The question has been considered and decided adversely to the plaintiff's contention in Gardner v. Ins. Co., 201 N.C. 716. There the policy provided that unless the insured should otherwise elect the dividend should be held by the company at interest to be withdrawn by the insured at any time or to be included in any cash settlement of the policy. Although he had notice of the dividend and of his right to apply the dividend to the payment of the premium which was due, the insured did not order the application. He elected that the dividend remain with the company. The Court by Connor, J., said: "In view of the express provisions of the contract between the insured and the defendant, as clearly and plainly expressed in the policy, the defendant had no right, in law or in equity, to apply the dividend declared prior to 11 May, 1930, and due at said date, as a payment on the semiannual premium due on 11 May, 1930, or to the purchase of extended insurance. If in violation of its contract with the insured, with respect to this dividend, the defendant had so applied it, it would have nevertheless been liable to the insured for the amount of the dividend, with interest, when called upon by him for its payment. There is no principle of law or equity upon which the defendant can be held liable to the plaintiff because after the death of the insured within the time for which the policy would have been extended, if the insured had directed that the dividend be applied to the purchase of extended insurance, it appeared that such application would have been to the interest of the plaintiff, as beneficiary in the policy."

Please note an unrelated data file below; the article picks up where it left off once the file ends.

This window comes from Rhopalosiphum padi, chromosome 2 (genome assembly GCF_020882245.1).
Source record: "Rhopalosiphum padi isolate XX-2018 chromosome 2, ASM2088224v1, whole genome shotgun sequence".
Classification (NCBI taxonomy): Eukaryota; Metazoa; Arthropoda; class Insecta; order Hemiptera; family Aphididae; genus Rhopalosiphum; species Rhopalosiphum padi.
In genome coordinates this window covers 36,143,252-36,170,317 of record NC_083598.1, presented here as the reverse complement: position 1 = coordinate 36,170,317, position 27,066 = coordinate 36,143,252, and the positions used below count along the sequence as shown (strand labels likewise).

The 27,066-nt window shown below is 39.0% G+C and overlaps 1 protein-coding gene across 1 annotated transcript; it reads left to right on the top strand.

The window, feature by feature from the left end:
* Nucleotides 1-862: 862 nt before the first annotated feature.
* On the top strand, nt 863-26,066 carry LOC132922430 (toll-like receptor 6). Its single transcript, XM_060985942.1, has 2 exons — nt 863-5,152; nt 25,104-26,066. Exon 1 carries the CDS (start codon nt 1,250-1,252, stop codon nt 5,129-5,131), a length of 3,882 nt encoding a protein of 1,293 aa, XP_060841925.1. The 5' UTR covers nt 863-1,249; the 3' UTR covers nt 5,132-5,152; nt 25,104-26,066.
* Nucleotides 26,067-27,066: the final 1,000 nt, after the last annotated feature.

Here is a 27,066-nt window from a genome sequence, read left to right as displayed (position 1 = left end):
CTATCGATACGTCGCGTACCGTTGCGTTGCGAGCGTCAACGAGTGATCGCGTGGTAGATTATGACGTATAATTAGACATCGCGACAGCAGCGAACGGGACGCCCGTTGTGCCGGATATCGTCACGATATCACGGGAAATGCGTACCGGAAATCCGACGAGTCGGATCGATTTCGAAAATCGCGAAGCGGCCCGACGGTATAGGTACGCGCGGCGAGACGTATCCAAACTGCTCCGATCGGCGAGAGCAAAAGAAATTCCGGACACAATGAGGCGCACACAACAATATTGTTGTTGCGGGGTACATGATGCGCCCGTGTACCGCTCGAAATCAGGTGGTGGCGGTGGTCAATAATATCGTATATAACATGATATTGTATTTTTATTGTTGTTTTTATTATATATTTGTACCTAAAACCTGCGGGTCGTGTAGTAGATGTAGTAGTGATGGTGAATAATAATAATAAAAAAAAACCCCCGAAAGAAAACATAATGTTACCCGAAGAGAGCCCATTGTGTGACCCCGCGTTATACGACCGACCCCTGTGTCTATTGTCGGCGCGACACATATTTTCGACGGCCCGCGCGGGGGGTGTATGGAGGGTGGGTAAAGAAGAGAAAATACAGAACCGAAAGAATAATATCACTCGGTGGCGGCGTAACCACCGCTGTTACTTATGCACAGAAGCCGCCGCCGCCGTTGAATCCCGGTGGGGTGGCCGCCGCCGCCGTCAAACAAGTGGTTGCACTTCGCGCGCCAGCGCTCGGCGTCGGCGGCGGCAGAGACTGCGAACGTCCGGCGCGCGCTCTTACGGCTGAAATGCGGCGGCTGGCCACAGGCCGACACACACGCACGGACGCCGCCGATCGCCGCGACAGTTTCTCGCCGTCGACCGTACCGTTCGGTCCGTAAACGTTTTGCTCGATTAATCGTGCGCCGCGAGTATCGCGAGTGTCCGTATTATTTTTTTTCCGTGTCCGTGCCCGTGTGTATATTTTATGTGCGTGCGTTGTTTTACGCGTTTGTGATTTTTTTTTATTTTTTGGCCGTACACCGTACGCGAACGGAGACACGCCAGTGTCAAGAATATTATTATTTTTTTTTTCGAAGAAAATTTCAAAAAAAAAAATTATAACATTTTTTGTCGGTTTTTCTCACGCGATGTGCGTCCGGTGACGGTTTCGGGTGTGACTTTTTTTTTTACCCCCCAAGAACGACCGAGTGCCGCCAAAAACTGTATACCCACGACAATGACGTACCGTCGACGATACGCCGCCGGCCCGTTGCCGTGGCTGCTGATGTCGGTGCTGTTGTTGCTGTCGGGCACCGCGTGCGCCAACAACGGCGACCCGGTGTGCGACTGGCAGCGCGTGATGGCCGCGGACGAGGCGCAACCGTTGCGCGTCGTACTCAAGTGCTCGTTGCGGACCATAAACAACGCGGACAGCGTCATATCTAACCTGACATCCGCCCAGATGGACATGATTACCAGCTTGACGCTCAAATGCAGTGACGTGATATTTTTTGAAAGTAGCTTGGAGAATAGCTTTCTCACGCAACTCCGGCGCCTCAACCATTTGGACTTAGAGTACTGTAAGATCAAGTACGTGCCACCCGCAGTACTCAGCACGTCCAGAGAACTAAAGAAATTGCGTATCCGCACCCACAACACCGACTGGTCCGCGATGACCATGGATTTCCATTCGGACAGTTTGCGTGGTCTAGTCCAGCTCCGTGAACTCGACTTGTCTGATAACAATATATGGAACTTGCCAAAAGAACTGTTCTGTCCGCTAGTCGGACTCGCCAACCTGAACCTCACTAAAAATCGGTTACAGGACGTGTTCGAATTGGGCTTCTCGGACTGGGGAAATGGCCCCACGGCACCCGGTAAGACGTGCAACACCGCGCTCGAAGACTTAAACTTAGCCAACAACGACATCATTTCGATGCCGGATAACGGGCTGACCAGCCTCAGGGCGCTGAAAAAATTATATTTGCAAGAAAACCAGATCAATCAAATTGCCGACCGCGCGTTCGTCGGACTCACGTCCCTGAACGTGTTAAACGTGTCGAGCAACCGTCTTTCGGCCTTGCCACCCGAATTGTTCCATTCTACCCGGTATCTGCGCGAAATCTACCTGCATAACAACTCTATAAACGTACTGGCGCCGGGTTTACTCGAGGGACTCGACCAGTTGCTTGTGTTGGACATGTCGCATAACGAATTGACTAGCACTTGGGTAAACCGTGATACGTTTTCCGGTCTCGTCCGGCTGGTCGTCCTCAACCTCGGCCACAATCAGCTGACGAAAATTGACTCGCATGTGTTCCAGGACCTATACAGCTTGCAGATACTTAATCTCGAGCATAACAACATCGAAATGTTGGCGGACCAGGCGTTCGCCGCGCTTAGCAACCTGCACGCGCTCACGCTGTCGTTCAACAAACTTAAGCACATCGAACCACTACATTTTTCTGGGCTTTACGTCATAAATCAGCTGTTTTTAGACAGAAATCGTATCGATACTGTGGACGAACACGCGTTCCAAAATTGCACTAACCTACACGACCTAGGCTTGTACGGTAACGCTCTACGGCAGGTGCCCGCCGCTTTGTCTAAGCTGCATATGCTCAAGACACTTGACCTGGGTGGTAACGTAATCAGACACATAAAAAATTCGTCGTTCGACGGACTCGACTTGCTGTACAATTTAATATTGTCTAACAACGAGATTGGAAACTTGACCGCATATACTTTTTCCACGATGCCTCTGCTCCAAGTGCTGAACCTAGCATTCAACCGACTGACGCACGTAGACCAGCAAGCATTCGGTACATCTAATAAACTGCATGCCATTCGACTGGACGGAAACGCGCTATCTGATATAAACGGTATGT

A like conclusion is concisely stated by the Supreme Court of the United States in an opinion delivered by Chief Justice Hughes in Williams v. Union Central Life Insurance Company (decided 15 January, 1934), in which a similar question was considered: "If after the lapse (of the policy) and during the life of the insured, the company had attempted to apply that dividend to extended insurance, its action would not have been binding upon the insured and he would have been entitled to demand the cash payment explicitly promised him" — among other cases citing with approval Gardner v. Ins. Co., supra. In this opinion Chief Justice Hughes further observed: "While it is highly important that ambiguous clauses should not be permitted to serve as traps for policyholders, it is equally important, to the insured as well as to the insurer, that the provisions of insurance policies which are clearly and definitely set forth in appropriate language, and upon which the calculations of the company are based, should be maintained unimpaired by loose and ill-considered interpretations."

The decisions cited in the appellant's brief are not applicable to the facts in the case before us. Judgment


Summaries of

Harden v. Insurance Co.

Supreme Court of North Carolina
Mar 1, 1934
173 S.E. 617 (N.C. 1934)
Case details for

Harden v. Insurance Co.

Case Details


Court:Supreme Court of North Carolina

Date published: Mar 1, 1934


173 S.E. 617 (N.C. 1934)
173 S.E. 617